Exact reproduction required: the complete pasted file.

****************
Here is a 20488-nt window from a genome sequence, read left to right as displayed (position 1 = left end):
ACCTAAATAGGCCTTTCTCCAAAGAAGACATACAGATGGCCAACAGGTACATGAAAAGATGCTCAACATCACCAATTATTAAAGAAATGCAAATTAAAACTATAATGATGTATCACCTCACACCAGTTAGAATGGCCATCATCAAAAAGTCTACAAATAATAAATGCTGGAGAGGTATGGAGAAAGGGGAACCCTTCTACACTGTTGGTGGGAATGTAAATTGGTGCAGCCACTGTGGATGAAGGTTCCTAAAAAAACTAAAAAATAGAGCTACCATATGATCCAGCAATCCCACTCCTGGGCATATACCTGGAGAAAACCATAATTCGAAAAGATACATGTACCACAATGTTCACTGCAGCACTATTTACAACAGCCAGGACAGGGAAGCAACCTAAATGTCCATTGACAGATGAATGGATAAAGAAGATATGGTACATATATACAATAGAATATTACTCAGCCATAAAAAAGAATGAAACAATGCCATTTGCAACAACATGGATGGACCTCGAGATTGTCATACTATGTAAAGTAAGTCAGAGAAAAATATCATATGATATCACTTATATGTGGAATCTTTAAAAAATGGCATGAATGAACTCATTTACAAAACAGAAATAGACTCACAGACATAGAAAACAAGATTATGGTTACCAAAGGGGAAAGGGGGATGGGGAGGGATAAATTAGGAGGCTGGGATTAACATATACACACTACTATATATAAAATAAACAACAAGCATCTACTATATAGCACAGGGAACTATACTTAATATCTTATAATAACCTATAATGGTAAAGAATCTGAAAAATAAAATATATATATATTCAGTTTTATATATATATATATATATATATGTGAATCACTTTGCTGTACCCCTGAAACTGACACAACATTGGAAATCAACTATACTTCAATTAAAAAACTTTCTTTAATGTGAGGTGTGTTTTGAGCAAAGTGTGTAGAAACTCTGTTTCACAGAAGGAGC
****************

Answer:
Here is a 20488-nt window from a genome sequence, read left to right as displayed (position 1 = left end):
ACCTAAATAGGCCTTTCTCCAAAGAAGACATACAGATGGCCAACAGGTACATGAAAAGATGCTCAACATCACCAATTATTAAAGAAATGCAAATTAAAACTATAATGATGTATCACCTCACACCAGTTAGAATGGCCATCATCAAAAAGTCTACAAATAATAAATGCTGGAGAGGTATGGAGAAAGGGGAACCCTTCTACACTGTTGGTGGGAATGTAAATTGGTGCAGCCACTGTGGATGAAGGTTCCTAAAAAAACTAAAAAATAGAGCTACCATATGATCCAGCAATCCCACTCCTGGGCATATACCTGGAGAAAACCATAATTCGAAAAGATACATGTACCACAATGTTCACTGCAGCACTATTTACAACAGCCAGGACAGGGAAGCAACCTAAATGTCCATTGACAGATGAATGGATAAAGAAGATATGGTACATATATACAATAGAATATTACTCAGCCATAAAAAAGAATGAAACAATGCCATTTGCAACAACATGGATGGACCTCGAGATTGTCATACTATGTAAAGTAAGTCAGAGAAAAATATCATATGATATCACTTATATGTGGAATCTTTAAAAAATGGCATGAATGAACTCATTTACAAAACAGAAATAGACTCACAGACATAGAAAACAAGATTATGGTTACCAAAGGGGAAAGGGGGATGGGGAGGGATAAATTAGGAGGCTGGGATTAACATATACACACTACTATATATAAAATAAACAACAAGCATCTACTATATAGCACAGGGAACTATACTTAATATCTTATAATAACCTATAATGGTAAAGAATCTGAAAAATAAAATATATATATATTCAGTTTTATATATATATATATATATATATGTGAATCACTTTGCTGTACCCCTGAAACTGACACAACATTGGAAATCAACTATACTTCAATTAAAAAACTTTCTTTAATGTGAGGTGTGTTTTGAGCAAAGTGTGTAGAAACTCTGTTTCACAGAAGGAGC